Bombay Grill gives a new spin to old standby
Special to The Seattle Times
You came to this address during your tie-dye days, straight from philosophy tutorial no doubt, and considered yourself impossibly exotic for ordering tandoori chicken. Flash forward to 2003 and you can't throw a rock in the U District without hitting a plate of tandoori chicken. Something tells you you're not at India House anymore. You're at Bombay Grill.
As Seattle's first Indian restaurant, India House educated a city in the manifold wonderments of tikkas, kulchas, jalfrezis and nans, and inspired a league of competitors. One of those, the upmarket Chutney's Bistro chain, then carried these complex flavors directly into the mainstream. Last year, the owner of the Wallingford Center Chutney's, Rajan Arora, bought India House in order to specialize in Indian seafood. The result is Bombay Grill.
A coat of fresh paint and some restrained design flourishes have refined the space, but it's still the long, narrow bank of window tables you remember, with a private dining room up top and a parking lot — hooray! — alongside. Presiding over the action is Arora himself, a dynamic and personable presence with a gift for hostmanship and a million-dollar smile. (A well-known restaurateur in his native country — he opened, among other things, the first Mexican restaurant in India — Arora starred in a regular cooking segment on a television show called "Good Morning India.") Service, not surprisingly, is ever attentive, if at times overtaxed.
The food can be wonderful. Expect the usual suspects — samosas and nans to start, biryani rice dishes served with raita (yogurt dip), long lists of curries and tandooris, a respectable choice of vegetarian dishes, the daily lunch buffet ($5.95) — along with a more interesting selection of seafood than you're used to seeing in an Indian restaurant.
You start off with a wander through an unaccountably sad little salad bar, but the meal ahead — particularly if you order fish — will be uplifting.
We had no room for dessert, but the choices include tempting tropical cheesecakes and tortes, in addition to a long list of traditional Indian finales.
Keema nan: The nans (six varieties) are nicely done here, bubbled and charred from their trip through the tandoor oven. The keema comes stuffed with a spicy ground-beef filling and features just the right amount of grease. Great for sauce-swabbing.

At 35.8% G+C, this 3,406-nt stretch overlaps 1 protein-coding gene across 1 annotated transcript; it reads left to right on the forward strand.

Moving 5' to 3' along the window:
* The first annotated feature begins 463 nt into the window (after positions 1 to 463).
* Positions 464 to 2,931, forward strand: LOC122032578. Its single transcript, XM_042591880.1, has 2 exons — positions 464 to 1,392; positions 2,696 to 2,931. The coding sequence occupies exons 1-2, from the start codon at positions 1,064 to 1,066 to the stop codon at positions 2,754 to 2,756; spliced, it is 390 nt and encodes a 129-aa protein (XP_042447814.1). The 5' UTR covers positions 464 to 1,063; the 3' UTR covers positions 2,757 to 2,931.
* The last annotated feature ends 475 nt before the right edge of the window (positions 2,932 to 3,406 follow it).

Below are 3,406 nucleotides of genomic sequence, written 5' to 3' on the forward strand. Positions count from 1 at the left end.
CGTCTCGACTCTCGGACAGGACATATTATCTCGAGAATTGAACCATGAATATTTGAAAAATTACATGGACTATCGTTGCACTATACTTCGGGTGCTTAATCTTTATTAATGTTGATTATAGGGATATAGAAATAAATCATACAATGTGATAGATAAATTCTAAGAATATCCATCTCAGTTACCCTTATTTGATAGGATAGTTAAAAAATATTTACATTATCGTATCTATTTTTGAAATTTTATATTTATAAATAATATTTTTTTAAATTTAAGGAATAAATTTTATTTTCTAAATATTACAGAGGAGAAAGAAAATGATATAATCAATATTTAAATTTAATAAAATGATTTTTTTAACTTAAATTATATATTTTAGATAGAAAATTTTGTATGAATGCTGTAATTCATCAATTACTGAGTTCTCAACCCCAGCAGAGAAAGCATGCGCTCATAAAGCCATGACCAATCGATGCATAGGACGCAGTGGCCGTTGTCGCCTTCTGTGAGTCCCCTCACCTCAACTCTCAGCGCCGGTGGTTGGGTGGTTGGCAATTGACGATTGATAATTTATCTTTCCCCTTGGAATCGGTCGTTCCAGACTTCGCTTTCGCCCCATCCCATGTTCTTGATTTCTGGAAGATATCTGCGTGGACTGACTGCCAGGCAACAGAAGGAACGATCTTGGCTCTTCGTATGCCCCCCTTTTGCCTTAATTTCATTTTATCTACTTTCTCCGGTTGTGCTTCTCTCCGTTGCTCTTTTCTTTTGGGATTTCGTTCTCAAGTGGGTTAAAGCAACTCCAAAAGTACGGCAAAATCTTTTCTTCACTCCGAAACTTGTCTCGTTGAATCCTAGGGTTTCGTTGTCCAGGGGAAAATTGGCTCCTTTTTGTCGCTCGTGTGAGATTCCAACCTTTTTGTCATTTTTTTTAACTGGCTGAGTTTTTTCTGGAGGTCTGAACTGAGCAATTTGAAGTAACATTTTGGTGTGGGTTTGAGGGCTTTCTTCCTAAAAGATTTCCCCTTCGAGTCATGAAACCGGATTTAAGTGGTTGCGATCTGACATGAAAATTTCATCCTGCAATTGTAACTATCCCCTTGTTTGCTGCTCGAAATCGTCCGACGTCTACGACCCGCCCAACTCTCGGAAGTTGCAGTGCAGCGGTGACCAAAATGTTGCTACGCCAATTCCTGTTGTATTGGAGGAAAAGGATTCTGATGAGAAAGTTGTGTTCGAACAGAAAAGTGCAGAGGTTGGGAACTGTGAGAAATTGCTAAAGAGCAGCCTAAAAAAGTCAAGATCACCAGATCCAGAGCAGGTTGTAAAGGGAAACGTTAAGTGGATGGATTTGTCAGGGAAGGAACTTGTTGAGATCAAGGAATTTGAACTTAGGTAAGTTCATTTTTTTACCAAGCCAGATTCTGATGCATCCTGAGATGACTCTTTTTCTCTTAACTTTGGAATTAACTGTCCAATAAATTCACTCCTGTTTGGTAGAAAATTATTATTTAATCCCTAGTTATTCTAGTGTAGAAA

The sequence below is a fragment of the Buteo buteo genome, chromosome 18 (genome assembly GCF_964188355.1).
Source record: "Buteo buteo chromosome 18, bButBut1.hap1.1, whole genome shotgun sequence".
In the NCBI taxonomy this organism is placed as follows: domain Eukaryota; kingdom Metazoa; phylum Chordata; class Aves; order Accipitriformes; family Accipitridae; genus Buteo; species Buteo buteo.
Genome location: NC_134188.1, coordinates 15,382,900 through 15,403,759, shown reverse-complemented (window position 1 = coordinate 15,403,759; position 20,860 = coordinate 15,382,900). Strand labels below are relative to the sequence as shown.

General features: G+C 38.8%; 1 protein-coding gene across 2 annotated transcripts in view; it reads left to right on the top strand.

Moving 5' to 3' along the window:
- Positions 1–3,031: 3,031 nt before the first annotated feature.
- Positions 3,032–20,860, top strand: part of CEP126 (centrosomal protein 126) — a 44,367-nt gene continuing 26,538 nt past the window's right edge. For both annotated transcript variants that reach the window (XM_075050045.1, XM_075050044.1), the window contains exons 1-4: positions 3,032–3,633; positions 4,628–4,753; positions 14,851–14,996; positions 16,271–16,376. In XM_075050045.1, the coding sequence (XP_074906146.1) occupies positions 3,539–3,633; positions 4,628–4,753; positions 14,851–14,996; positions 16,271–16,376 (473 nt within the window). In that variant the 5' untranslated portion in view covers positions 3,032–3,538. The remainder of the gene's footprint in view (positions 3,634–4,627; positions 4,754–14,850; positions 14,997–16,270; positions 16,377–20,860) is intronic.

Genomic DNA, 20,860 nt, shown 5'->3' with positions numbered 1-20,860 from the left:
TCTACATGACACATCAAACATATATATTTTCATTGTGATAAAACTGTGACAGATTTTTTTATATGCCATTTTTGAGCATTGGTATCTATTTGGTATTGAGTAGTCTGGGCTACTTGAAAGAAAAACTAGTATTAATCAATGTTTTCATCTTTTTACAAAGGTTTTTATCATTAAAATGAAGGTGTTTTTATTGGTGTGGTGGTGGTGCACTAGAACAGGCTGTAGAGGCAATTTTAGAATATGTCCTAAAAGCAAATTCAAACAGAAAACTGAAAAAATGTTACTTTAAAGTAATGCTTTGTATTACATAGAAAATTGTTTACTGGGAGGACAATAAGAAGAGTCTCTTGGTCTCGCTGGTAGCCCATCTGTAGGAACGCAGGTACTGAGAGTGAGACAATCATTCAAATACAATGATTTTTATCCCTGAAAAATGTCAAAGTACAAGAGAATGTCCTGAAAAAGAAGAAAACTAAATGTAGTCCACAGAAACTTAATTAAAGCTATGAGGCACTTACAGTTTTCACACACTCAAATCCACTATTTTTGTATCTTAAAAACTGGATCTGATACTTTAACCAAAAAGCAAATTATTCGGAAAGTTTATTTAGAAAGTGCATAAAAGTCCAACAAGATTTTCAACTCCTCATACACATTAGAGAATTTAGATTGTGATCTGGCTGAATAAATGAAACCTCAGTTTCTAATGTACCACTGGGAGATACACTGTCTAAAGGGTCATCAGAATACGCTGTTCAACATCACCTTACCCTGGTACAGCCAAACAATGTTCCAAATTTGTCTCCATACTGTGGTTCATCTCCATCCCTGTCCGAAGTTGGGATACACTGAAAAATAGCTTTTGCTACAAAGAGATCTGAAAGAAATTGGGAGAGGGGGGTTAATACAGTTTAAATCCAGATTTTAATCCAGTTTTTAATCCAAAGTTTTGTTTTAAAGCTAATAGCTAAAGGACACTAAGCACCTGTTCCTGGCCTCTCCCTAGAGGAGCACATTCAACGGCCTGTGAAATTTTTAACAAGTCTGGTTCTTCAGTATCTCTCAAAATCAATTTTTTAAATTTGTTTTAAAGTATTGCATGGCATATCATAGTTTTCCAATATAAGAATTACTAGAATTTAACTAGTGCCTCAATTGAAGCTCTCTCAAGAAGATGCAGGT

Mixed grill appetizer: This one's billed as serving two, but the presentation of the three tandoori-cooked meats comes off as somewhat precious for two hungry diners. Still, the meats (chunks of chicken tikka, herb-suffused beef kebab and pieces of ginger- and garlic-marinated chicken breast called bazari chicken) are done very well and offer lovely flavor. You may, for variety's sake, wish to swab them around in the three gratis dips that come to the table with your papadum (crackers). Best of all, these meats are so tender you won't believe they were cooked in a tandoor.
Sri Lankan seafood curry: Salmon, scallops, shrimp and mussels are cooked to voluptuous perfection and presented in a lush Sri Lankan curry, fruity with coconut and tamarind and mildly afire with red chilies. Over the gently ravishing basmati rice, this dish was a solid hit.
Tandoor grilled trout: The arrival of a fish, head and all, burnt black, truly tests the mettle of a diner. Will you flee? Scream? Send it back? If you're at Bombay Grill, best simply to dig beneath the skin, for you will uncover some of the most sumptuous fish you've ever sampled. Marinated overnight in all the wonders of the subcontinent, the trout is fragrant and delicious, and unusually tender. This one's a bit of work — you're flaking away skin, stripping the skeleton and searching in vain for more puddles of the piquant fenugreek-kissed sauce to dip it in — but well worth it. It comes with basmati rice and a beautiful mélange of sautéed vegetables.
Mango margarita: This one took us slightly over this column's $25-per-person limit, but as splurges go, it turned out to be an uncommonly intelligent move. So it wouldn't take the gold in the bartenders' Olympics (the tequila was not hugely in evidence). The concoction, one of several mango cocktails offered, was otherwise so beautiful, so full of the essence of the fruit, so terrific with the cuisine and so utterly refreshing, it registered with this critic as a must-order.
Itemized bill, meal for two
Keema nan $3.50
Mixed grill appetizer $7.95
Sri Lankan seafood curry $15.95
Tandoor grilled trout $13.95
Mango margarita $5.95
Kathryn Robinson: KathAnRob@aol.com
Copyright © 2003 The Seattle Times Company